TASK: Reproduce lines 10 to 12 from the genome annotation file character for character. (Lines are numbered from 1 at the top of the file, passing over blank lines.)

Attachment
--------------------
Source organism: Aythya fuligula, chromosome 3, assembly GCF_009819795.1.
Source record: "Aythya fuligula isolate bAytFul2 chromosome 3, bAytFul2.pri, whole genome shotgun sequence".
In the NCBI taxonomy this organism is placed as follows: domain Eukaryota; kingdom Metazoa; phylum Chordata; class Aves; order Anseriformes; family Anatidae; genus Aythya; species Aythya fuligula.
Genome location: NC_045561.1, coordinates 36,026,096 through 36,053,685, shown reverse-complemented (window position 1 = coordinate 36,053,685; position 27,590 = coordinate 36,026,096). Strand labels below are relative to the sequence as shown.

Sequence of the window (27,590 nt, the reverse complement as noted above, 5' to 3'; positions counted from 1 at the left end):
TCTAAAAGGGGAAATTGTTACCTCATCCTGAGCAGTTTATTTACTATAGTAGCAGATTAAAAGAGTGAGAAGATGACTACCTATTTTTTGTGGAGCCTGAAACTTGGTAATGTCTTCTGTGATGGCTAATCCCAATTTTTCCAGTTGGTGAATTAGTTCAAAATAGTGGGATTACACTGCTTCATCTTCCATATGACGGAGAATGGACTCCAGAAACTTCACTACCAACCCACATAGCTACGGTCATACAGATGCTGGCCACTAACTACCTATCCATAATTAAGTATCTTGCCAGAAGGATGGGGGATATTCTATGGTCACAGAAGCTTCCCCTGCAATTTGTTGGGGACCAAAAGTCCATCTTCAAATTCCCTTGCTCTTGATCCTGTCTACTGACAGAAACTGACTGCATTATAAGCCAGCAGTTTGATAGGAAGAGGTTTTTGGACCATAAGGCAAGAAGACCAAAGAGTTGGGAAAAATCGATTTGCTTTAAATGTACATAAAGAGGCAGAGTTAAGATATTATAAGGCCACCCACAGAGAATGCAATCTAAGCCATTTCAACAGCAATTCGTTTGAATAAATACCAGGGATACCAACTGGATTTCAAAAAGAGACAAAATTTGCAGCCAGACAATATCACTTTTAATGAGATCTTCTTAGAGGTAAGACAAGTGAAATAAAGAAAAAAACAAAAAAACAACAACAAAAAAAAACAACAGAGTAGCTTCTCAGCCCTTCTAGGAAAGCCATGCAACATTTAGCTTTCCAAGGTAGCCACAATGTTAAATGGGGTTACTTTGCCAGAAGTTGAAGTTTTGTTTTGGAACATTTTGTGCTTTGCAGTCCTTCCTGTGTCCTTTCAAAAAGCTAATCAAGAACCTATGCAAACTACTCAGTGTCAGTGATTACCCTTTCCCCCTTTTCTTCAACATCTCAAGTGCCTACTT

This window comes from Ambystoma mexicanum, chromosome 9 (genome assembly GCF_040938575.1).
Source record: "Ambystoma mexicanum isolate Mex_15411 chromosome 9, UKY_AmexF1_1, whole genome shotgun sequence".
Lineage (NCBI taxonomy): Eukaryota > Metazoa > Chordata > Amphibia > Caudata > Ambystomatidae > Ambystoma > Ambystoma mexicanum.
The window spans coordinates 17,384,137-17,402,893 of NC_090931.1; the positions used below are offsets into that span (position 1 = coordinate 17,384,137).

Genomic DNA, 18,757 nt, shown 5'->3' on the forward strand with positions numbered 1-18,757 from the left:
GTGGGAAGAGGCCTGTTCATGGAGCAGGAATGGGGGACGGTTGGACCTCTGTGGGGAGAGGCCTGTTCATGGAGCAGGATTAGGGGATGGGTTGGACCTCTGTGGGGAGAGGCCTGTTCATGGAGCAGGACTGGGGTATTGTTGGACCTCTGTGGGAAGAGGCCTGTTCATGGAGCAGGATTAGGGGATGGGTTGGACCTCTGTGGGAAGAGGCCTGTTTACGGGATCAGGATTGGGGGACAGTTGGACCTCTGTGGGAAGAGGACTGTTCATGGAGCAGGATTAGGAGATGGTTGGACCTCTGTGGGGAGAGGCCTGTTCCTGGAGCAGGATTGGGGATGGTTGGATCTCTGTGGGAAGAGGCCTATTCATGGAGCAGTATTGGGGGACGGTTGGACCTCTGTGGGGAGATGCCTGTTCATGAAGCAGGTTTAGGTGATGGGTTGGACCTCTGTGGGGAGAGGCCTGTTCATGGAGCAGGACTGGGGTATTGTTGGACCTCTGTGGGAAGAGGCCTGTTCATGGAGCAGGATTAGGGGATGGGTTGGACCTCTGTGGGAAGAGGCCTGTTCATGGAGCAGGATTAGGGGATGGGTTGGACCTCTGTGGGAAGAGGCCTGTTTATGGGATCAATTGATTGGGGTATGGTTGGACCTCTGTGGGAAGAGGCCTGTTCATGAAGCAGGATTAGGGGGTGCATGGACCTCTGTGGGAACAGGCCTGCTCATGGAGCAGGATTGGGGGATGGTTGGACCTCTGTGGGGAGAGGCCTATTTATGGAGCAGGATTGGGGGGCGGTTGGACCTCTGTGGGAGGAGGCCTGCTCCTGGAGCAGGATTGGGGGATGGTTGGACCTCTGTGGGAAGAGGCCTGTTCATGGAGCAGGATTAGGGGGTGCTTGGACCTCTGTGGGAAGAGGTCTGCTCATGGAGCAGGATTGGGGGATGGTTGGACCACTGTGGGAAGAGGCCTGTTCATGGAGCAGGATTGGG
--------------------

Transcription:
The window spans coordinates 17,384,137-17,402,893 of NC_090931.1; the positions used below are offsets into that span (position 1 = coordinate 17,384,137).

Genomic DNA, 18,757 nt, shown 5'->3' on the forward strand with positions numbered 1-18,757 from the left:
GTGGGAAGAGGCCTGTTCATGGAGCAGGAATGGGGGACGGTTGGACCTCTGTGGGGAGAGGCCTGTTCATGGAGCAGGATTAGGGGATGGGTTGGACCTCTGTGGGGAGAGGCCTGTTCATGGAGCAGGACTGGGGTATTGTTGGACCTCTGTGGGAAGAGGCCTGTTCATGGAGCAGGATTAGGGGATGGGTTGGACCTCTGTGGGAAGAGGCCTGTTTACGGGATCAGGATTGGGGGACAGTTGGACCTCTGTGGGAAGAGGACTGTTCATGGAGCAGGATTAGGAGATGGTTGGACCTCTGTGGGGAGAGGCCTGTTCCTGGAGCAGGATTGGGGATGGTTGGATCTCTGTGGGAAGAGGCCTATTCATGGAGCAGTATTGGGGGACGGTTGGACCTCTGTGGGGAGATGCCTGTTCATGAAGCAGGTTTAGGTGATGGGTTGGACCTCTGTGGGGAGAGGCCTGTTCATGGAGCAGGACTGGGGTATTGTTGGACCTCTGTGGGAAGAGGCCTGTTCATGGAGCAGGATTAGGGGATGGGTTGGACCTCTGTGGGAAGAGGCCTGTTCATGGAGCAGGATTAGGGGATGGGTTGGACCTCTGTGGGAAGAGGCCTGTTTATGGGATCAATTGATTGGGGTATGGTTGGACCTCTGTGGGAAGAGGCCTGTTCATGAAGCAGGATTAGGGGGTGCATGGACCTCTGTGGGAACAGGCCTGCTCATGGAGCAGGATTGGGGGATGGTTGGACCTCTGTGGGGAGAGGCCTATTTATGGAGCAGGATTGGGGGGCGGTTGGACCTCTGTGGGAGGAGGCCTGCTCCTGGAGCAGGATTGGGGGATGGTTGGACCTCTGTGGGAAGAGGCCTGTTCATGGAGCAGGATTAGGGGGTGCTTGGACCTCTGTGGGAAGAGGTCTGCTCATGGAGCAGGATTGGGGGATGGTTGGACCACTGTGGGAAGAGGCCTGTTCATGGAGCAGGATTGGG